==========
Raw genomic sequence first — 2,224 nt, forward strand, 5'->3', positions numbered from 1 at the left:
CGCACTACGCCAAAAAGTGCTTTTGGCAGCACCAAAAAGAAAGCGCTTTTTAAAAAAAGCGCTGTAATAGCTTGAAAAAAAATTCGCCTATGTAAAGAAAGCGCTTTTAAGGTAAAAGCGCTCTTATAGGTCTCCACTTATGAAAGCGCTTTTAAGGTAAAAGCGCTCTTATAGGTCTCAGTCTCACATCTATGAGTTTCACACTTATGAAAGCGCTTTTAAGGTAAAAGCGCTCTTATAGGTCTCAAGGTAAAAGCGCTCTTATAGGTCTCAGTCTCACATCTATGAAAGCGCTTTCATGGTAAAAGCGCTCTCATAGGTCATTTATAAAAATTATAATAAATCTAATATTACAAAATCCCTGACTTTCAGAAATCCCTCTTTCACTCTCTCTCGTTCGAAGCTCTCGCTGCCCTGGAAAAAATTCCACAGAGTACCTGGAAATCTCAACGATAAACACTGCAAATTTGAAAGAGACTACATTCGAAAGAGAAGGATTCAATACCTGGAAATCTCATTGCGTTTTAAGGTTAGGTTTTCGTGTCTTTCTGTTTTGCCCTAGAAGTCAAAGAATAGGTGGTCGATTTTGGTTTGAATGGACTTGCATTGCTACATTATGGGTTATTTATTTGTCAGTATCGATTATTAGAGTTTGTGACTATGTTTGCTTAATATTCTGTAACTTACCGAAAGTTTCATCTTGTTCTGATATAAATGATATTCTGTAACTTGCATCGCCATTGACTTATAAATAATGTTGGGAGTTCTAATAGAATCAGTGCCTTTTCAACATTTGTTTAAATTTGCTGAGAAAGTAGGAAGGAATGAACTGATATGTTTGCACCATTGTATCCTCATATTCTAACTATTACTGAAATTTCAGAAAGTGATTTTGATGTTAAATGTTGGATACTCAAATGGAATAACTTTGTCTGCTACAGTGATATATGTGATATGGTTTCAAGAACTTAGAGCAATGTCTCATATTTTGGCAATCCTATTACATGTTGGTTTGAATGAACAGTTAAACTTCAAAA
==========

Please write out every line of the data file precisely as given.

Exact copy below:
Raw genomic sequence first — 2,224 nt, forward strand, 5'->3', positions numbered from 1 at the left:
CGCACTACGCCAAAAAGTGCTTTTGGCAGCACCAAAAAGAAAGCGCTTTTTAAAAAAAGCGCTGTAATAGCTTGAAAAAAAATTCGCCTATGTAAAGAAAGCGCTTTTAAGGTAAAAGCGCTCTTATAGGTCTCCACTTATGAAAGCGCTTTTAAGGTAAAAGCGCTCTTATAGGTCTCAGTCTCACATCTATGAGTTTCACACTTATGAAAGCGCTTTTAAGGTAAAAGCGCTCTTATAGGTCTCAAGGTAAAAGCGCTCTTATAGGTCTCAGTCTCACATCTATGAAAGCGCTTTCATGGTAAAAGCGCTCTCATAGGTCATTTATAAAAATTATAATAAATCTAATATTACAAAATCCCTGACTTTCAGAAATCCCTCTTTCACTCTCTCTCGTTCGAAGCTCTCGCTGCCCTGGAAAAAATTCCACAGAGTACCTGGAAATCTCAACGATAAACACTGCAAATTTGAAAGAGACTACATTCGAAAGAGAAGGATTCAATACCTGGAAATCTCATTGCGTTTTAAGGTTAGGTTTTCGTGTCTTTCTGTTTTGCCCTAGAAGTCAAAGAATAGGTGGTCGATTTTGGTTTGAATGGACTTGCATTGCTACATTATGGGTTATTTATTTGTCAGTATCGATTATTAGAGTTTGTGACTATGTTTGCTTAATATTCTGTAACTTACCGAAAGTTTCATCTTGTTCTGATATAAATGATATTCTGTAACTTGCATCGCCATTGACTTATAAATAATGTTGGGAGTTCTAATAGAATCAGTGCCTTTTCAACATTTGTTTAAATTTGCTGAGAAAGTAGGAAGGAATGAACTGATATGTTTGCACCATTGTATCCTCATATTCTAACTATTACTGAAATTTCAGAAAGTGATTTTGATGTTAAATGTTGGATACTCAAATGGAATAACTTTGTCTGCTACAGTGATATATGTGATATGGTTTCAAGAACTTAGAGCAATGTCTCATATTTTGGCAATCCTATTACATGTTGGTTTGAATGAACAGTTAAACTTCAAAA